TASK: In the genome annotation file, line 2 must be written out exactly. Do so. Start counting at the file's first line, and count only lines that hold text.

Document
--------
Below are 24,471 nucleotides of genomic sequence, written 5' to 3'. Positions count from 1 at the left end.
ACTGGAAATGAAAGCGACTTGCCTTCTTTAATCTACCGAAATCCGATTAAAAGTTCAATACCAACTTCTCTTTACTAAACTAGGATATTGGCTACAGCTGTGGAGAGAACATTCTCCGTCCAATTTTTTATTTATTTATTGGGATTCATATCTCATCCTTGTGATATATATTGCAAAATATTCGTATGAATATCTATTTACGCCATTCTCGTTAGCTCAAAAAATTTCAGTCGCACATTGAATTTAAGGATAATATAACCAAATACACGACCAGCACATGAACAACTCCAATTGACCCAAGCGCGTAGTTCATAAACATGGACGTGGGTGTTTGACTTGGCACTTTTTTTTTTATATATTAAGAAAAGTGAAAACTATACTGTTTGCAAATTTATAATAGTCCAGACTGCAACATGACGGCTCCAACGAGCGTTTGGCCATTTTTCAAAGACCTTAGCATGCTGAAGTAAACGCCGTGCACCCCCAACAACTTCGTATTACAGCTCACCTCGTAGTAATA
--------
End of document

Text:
ACTGGAAATGAAAGCGACTTGCCTTCTTTAATCTACCGAAATCCGATTAAAAGTTCAATACCAACTTCTCTTTACTAAACTAGGATATTGGCTACAGCTGTGGAGAGAACATTCTCCGTCCAATTTTTTATTTATTTATTGGGATTCATATCTCATCCTTGTGATATATATTGCAAAATATTCGTATGAATATCTATTTACGCCATTCTCGTTAGCTCAAAAAATTTCAGTCGCACATTGAATTTAAGGATAATATAACCAAATACACGACCAGCACATGAACAACTCCAATTGACCCAAGCGCGTAGTTCATAAACATGGACGTGGGTGTTTGACTTGGCACTTTTTTTTTTATATATTAAGAAAAGTGAAAACTATACTGTTTGCAAATTTATAATAGTCCAGACTGCAACATGACGGCTCCAACGAGCGTTTGGCCATTTTTCAAAGACCTTAGCATGCTGAAGTAAACGCCGTGCACCCCCAACAACTTCGTATTACAGCTCACCTCGTAGTAATA